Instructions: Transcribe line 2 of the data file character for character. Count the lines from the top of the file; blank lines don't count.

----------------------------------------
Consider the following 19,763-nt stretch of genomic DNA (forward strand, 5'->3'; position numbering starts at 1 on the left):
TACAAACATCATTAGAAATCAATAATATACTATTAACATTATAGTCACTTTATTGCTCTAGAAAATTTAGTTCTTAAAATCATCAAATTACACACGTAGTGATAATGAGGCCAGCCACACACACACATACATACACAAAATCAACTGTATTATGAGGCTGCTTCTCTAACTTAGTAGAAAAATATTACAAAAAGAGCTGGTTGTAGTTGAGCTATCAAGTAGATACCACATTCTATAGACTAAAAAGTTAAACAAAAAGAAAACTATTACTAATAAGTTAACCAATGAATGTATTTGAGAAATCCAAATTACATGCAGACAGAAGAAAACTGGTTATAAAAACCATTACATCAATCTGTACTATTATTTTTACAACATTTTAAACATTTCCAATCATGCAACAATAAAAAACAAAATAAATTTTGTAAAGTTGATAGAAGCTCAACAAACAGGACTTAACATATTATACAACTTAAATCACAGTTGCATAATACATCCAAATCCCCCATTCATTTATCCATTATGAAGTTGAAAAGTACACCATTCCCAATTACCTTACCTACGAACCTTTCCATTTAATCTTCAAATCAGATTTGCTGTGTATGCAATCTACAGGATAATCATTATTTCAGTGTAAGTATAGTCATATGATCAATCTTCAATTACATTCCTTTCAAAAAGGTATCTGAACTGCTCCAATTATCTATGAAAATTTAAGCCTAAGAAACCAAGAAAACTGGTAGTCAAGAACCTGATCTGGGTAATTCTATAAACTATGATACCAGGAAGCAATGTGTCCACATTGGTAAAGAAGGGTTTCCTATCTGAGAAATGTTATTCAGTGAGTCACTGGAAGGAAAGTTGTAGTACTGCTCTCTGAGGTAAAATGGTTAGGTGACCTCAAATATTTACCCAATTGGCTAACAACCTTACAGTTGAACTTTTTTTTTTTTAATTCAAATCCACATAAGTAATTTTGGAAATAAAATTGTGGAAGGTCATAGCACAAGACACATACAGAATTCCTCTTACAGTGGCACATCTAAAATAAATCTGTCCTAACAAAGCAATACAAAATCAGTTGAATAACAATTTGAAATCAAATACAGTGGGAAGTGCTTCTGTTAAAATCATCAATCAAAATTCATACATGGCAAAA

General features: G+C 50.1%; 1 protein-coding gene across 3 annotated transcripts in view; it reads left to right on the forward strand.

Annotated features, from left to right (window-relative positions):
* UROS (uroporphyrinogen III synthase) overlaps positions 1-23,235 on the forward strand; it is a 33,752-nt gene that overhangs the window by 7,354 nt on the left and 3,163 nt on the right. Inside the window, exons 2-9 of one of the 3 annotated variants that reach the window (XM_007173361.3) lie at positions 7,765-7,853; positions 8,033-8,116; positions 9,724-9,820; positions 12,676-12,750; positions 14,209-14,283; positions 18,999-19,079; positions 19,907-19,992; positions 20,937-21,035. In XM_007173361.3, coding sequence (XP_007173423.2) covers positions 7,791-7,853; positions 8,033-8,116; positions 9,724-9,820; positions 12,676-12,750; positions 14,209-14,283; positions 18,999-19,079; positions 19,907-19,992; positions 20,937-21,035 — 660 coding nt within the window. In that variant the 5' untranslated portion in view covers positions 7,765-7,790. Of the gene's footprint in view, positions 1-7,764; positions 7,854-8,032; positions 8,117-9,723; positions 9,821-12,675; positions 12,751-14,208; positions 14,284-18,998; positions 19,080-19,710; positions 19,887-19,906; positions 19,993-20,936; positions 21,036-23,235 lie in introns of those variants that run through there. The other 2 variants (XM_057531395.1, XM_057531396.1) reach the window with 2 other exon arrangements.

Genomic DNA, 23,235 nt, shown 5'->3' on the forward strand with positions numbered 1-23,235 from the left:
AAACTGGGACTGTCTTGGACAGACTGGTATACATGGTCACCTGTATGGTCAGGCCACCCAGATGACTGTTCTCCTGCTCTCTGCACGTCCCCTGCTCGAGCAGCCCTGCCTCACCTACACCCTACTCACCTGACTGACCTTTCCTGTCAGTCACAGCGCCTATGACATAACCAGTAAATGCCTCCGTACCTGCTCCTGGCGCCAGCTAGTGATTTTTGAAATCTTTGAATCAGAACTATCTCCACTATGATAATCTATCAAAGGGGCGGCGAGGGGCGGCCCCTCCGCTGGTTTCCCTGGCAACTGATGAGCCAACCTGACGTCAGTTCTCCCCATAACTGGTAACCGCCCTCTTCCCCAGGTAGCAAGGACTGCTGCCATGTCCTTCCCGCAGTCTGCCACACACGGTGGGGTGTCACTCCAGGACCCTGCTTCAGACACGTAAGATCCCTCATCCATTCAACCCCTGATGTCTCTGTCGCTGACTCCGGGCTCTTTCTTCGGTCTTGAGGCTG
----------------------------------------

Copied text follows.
TACAAACATCATTAGAAATCAATAATATACTATTAACATTATAGTCACTTTATTGCTCTAGAAAATTTAGTTCTTAAAATCATCAAATTACACACGTAGTGATAATGAGGCCAGCCACACACACACATACATACACAAAATCAACTGTATTATGAGGCTGCTTCTCTAACTTAGTAGAAAAATATTACAAAAAGAGCTGGTTGTAGTTGAGCTATCAAGTAGATACCACATTCTATAGACTAAAAAGTTAAACAAAAAGAAAACTATTACTAATAAGTTAACCAATGAATGTATTTGAGAAATCCAAATTACATGCAGACAGAAGAAAACTGGTTATAAAAACCATTACATCAATCTGTACTATTATTTTTACAACATTTTAAACATTTCCAATCATGCAACAATAAAAAACAAAATAAATTTTGTAAAGTTGATAGAAGCTCAACAAACAGGACTTAACATATTATACAACTTAAATCACAGTTGCATAATACATCCAAATCCCCCATTCATTTATCCATTATGAAGTTGAAAAGTACACCATTCCCAATTACCTTACCTACGAACCTTTCCATTTAATCTTCAAATCAGATTTGCTGTGTATGCAATCTACAGGATAATCATTATTTCAGTGTAAGTATAGTCATATGATCAATCTTCAATTACATTCCTTTCAAAAAGGTATCTGAACTGCTCCAATTATCTATGAAAATTTAAGCCTAAGAAACCAAGAAAACTGGTAGTCAAGAACCTGATCTGGGTAATTCTATAAACTATGATACCAGGAAGCAATGTGTCCACATTGGTAAAGAAGGGTTTCCTATCTGAGAAATGTTATTCAGTGAGTCACTGGAAGGAAAGTTGTAGTACTGCTCTCTGAGGTAAAATGGTTAGGTGACCTCAAATATTTACCCAATTGGCTAACAACCTTACAGTTGAACTTTTTTTTTTTTAATTCAAATCCACATAAGTAATTTTGGAAATAAAATTGTGGAAGGTCATAGCACAAGACACATACAGAATTCCTCTTACAGTGGCACATCTAAAATAAATCTGTCCTAACAAAGCAATACAAAATCAGTTGAATAACAATTTGAAATCAAATACAGTGGGAAGTGCTTCTGTTAAAATCATCAATCAAAATTCATACATGGCAAAA